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  1. Waiting for their spaceships to come in… …with help from Hubble in the meanwhile Dawn New Horizons Pluto 2015 Ceres 2015 Vesta 2011

  2. Citation from IAU Minor Planet Circular 56612 on the naming of Asteroid “6815 Mutchler”

  3. Asteroids “ready for their close-up” Max Mutchler Head, Research & Instrument Analysis Branch Space Telescope Science Institute Public Lecture, 1 March 2011

  4. Asteroids “ready for their close-up” Max Mutchler Head, Research & Instrument Analysis Branch Space Telescope Science Institute Public Lecture, 1 March 2011

  5. “I’m ready for my close-up, Mr. DeVille” "I am big, it's the pictures that got small!" - Gloria Swanson

  6. “I’m ready for my close-up, Dawn” "I am small, it's the pictures that got big!" - Asteroid Vesta

  7. Asteroid history and mystery Ceres, Vesta, Pallas, discovered in early 1800s Called planets for 50 years, then re-classified: any déjà vu ? Key to understanding Solar System formation …and us Giveth: our oceans? Taketh away: Killed the dinosaurs? Still a threat? Exploration with Hubble, Dawn…and astronauts?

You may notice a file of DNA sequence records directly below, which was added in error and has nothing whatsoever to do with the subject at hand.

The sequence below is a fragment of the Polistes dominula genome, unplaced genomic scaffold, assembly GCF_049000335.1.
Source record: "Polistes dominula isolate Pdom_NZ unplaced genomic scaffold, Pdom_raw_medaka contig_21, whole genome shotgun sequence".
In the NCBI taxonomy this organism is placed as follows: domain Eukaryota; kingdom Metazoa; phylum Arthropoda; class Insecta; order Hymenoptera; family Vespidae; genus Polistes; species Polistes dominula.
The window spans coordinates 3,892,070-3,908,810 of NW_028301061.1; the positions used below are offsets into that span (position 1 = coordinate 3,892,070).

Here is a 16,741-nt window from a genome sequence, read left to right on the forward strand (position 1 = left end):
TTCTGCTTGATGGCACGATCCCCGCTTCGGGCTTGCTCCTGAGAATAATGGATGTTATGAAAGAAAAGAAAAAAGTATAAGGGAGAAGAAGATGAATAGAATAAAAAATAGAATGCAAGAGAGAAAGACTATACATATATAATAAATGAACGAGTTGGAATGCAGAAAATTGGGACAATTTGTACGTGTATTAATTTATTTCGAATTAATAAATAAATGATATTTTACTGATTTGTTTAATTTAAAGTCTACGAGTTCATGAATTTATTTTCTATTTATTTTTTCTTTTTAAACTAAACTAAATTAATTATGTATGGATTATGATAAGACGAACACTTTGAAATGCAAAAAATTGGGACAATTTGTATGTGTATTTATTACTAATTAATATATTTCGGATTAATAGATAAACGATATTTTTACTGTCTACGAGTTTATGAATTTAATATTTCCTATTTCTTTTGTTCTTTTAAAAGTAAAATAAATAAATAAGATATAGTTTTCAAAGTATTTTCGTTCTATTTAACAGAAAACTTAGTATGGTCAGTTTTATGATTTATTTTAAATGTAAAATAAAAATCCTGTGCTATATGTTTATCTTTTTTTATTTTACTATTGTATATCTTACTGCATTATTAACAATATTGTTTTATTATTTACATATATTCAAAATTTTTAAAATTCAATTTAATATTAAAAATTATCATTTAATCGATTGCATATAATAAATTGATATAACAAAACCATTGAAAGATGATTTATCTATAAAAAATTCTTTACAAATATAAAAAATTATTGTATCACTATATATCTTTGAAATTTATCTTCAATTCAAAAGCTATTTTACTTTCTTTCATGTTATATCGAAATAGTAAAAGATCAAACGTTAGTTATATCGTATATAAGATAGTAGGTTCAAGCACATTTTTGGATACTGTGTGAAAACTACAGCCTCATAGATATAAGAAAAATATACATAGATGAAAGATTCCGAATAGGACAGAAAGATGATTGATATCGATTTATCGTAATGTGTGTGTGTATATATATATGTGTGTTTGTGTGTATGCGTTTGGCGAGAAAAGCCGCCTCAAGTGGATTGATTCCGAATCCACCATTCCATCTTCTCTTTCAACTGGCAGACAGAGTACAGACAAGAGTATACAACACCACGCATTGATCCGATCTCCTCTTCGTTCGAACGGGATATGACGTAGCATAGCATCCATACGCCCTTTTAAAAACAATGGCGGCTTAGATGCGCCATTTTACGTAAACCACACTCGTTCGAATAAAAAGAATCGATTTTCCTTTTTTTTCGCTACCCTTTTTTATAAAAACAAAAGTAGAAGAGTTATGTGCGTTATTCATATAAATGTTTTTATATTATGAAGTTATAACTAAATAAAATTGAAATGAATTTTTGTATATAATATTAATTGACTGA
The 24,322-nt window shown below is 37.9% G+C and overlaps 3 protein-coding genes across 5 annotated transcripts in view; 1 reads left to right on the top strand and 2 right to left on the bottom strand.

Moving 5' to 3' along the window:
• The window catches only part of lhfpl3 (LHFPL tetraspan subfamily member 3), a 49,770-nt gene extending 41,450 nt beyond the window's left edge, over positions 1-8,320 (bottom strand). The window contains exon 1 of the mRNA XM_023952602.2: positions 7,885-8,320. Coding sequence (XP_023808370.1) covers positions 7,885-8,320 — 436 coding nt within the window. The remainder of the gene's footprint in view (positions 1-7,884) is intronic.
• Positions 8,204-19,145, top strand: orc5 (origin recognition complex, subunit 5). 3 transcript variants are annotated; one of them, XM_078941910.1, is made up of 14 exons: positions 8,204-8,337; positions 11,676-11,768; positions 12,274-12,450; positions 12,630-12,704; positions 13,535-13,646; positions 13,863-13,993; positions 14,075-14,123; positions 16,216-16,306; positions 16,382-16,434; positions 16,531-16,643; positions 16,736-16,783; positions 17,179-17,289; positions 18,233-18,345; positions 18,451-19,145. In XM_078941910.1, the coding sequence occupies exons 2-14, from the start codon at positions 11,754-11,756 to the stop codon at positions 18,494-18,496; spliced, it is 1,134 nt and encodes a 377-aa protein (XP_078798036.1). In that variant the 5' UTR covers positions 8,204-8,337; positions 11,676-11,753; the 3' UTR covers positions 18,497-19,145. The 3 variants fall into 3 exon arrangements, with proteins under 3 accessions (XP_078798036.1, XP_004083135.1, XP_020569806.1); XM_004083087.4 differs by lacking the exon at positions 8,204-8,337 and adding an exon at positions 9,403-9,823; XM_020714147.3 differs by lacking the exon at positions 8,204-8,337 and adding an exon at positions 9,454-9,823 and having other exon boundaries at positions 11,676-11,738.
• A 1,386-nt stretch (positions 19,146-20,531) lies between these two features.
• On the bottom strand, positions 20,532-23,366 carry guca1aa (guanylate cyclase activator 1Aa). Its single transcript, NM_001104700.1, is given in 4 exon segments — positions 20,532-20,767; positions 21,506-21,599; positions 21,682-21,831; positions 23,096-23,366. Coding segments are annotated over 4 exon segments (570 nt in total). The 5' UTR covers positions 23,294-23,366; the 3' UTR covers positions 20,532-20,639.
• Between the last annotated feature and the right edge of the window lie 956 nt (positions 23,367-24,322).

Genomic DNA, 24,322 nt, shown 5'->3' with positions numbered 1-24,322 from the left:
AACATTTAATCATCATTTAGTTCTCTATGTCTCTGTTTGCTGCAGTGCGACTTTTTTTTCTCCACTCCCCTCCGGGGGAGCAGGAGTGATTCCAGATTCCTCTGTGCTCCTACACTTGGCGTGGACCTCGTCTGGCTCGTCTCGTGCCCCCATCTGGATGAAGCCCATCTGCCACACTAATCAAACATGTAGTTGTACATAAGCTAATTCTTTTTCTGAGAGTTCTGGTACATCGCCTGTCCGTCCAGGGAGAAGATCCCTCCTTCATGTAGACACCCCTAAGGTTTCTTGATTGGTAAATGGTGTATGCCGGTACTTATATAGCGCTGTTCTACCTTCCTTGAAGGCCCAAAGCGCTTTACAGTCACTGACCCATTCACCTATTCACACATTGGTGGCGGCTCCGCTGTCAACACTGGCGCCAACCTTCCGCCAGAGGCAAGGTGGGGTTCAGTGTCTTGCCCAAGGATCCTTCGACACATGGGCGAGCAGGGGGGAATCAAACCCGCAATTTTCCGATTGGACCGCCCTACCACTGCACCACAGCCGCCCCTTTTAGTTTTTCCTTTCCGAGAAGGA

8. The largest Kuiper Belt Objects, and asteroids (or “protoplanets”) Ceres Vesta Are they planets?

  9. Ceres and Pluto: The “ugly duckling” problem of being the first of an entire class Asteroid Belt Kuiper Belt Discovered 1801-1851 Discovered in 1992 Ceres

  10. Asteroids: typically rocky, with circular orbits between Mars and Jupiter… …but there are some icy “Main Belt Comets”, and Near-Earth Objects Main Asteroid Belt

  11. Hubble images of Ceres reveal roundness, surface features, and colors

  12. Hubble WFPC2 images of asteroid Vesta in May 2007: color composite movie

  13. Hubble WFC3 images of asteroid Vesta in 2010: color composite movie

  14. Dawn will spend several months in polar orbit around Vesta, before leaving for Ceres. Over the last 16 years, Hubble observations have helped refine Vesta’s pole position, which can give Dawn extra time to do science, rather than making orbit adjustments. A more accurate knowledge of the pole position will also help identify when the extreme latitudes will have the best possible solar illumination, and are “ready for their close-up” .